I'm curious if that's an inverter/charger? If not, then how are you recharging the battery?

Frank DeWitt

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Re: Battery power for small PA
« Reply #27 on: June 20, 2017, 03:41:59 pm »

I'm curious if that's an inverter/charger? If not, then how are you recharging the battery?
I assume that the charger is though of as the "gas can" and therefor is separate. 
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Mike Sokol

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Re: Battery power for small PA
« Reply #28 on: June 20, 2017, 04:23:07 pm »

Hmmmm..... I've got one of these 1,800 watt Inverter/Chargers laying around that I never installed. Present from Xantrex for some articles I was writing. It's a modified sine-wave wave output with a built-in 40-amp battery charger and a 30-amp transfer relay. I've run audio gear on it before and it's very quiet. So all I have to do is add a battery box like you did and I'm in business. Looks like a good experiment. Thanks for the idea...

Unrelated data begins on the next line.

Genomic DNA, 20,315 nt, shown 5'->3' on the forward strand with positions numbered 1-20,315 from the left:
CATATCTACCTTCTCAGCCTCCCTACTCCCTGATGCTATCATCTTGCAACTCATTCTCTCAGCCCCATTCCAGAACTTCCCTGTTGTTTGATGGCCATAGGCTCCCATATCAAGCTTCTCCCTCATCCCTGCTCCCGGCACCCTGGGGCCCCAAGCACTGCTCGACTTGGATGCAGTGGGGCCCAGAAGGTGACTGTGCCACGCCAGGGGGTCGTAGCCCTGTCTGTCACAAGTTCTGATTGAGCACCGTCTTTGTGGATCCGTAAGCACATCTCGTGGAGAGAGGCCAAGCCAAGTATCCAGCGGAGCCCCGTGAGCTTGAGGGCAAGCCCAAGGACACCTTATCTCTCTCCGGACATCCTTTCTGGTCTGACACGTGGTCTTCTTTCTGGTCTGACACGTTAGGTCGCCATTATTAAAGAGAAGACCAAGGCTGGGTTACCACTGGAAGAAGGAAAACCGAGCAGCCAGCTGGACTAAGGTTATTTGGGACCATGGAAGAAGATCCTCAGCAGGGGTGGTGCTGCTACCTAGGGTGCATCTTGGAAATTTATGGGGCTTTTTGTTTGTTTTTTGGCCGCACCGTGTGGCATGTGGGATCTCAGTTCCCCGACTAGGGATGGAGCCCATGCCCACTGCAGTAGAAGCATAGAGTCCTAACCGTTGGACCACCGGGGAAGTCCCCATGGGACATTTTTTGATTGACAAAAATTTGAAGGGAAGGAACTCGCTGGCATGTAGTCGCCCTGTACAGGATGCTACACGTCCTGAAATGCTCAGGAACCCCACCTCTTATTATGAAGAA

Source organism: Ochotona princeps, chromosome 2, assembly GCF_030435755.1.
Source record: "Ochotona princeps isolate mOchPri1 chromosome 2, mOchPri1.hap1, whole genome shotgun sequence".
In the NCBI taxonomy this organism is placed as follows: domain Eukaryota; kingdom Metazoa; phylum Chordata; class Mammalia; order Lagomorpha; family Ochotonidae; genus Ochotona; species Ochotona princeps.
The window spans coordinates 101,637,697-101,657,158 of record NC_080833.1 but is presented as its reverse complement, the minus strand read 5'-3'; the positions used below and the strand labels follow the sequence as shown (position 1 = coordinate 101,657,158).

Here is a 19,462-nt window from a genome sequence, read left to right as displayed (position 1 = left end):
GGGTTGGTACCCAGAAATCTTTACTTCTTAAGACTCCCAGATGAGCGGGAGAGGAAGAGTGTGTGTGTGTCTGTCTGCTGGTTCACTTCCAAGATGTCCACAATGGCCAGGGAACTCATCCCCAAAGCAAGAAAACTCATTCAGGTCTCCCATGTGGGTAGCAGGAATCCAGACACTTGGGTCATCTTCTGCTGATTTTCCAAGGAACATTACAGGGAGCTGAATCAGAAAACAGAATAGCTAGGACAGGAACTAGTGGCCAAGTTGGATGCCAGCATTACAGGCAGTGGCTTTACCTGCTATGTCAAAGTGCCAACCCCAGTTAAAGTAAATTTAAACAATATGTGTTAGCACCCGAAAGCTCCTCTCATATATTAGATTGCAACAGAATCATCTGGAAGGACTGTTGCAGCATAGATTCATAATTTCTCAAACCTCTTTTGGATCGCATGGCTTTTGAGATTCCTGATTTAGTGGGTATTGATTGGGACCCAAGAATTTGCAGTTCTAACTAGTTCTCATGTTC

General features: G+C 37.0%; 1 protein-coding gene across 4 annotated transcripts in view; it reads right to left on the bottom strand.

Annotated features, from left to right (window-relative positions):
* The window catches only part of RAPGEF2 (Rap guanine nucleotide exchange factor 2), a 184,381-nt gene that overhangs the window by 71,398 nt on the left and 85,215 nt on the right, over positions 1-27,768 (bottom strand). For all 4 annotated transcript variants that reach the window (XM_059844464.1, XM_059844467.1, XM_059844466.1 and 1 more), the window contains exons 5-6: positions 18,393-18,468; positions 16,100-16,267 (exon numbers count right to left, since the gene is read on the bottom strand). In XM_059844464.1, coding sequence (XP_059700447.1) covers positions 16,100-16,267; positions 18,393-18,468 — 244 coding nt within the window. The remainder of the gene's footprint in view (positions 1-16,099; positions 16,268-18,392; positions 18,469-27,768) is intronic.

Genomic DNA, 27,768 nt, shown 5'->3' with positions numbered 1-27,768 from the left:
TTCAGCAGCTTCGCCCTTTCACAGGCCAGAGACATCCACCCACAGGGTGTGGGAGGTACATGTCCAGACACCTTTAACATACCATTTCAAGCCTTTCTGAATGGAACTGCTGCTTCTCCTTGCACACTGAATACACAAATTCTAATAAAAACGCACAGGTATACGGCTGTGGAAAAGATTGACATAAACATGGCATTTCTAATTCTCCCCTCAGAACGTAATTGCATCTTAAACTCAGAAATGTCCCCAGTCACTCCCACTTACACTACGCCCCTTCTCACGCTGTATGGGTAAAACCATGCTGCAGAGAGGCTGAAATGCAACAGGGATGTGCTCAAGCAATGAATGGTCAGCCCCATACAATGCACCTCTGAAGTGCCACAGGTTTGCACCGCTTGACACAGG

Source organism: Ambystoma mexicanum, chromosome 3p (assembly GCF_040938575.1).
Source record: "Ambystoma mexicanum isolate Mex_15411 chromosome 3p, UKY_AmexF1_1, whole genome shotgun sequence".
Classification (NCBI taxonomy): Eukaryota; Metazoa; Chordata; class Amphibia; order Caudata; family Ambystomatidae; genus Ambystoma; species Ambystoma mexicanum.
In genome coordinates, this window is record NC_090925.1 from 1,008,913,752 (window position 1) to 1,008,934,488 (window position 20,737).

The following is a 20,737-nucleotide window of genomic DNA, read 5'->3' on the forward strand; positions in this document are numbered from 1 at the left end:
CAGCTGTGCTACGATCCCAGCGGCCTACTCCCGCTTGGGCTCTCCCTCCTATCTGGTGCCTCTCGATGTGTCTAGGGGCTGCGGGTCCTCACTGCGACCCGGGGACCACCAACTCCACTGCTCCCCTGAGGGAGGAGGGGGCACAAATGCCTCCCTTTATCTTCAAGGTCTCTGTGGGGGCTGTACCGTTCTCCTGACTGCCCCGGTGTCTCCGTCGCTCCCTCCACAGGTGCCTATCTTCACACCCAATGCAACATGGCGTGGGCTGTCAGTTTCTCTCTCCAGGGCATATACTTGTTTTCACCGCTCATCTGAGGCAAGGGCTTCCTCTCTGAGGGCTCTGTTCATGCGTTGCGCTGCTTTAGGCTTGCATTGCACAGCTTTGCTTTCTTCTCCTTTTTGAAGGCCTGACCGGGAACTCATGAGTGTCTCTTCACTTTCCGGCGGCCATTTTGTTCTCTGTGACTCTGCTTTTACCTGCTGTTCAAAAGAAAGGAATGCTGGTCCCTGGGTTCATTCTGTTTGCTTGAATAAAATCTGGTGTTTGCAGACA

Tom Provenza

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Re: Battery power for small PA
« Reply #29 on: June 20, 2017, 10:02:02 pm »

Correct, it is an inverter only. I float a charge on it prior to use with a separate charger.
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Tom Provenza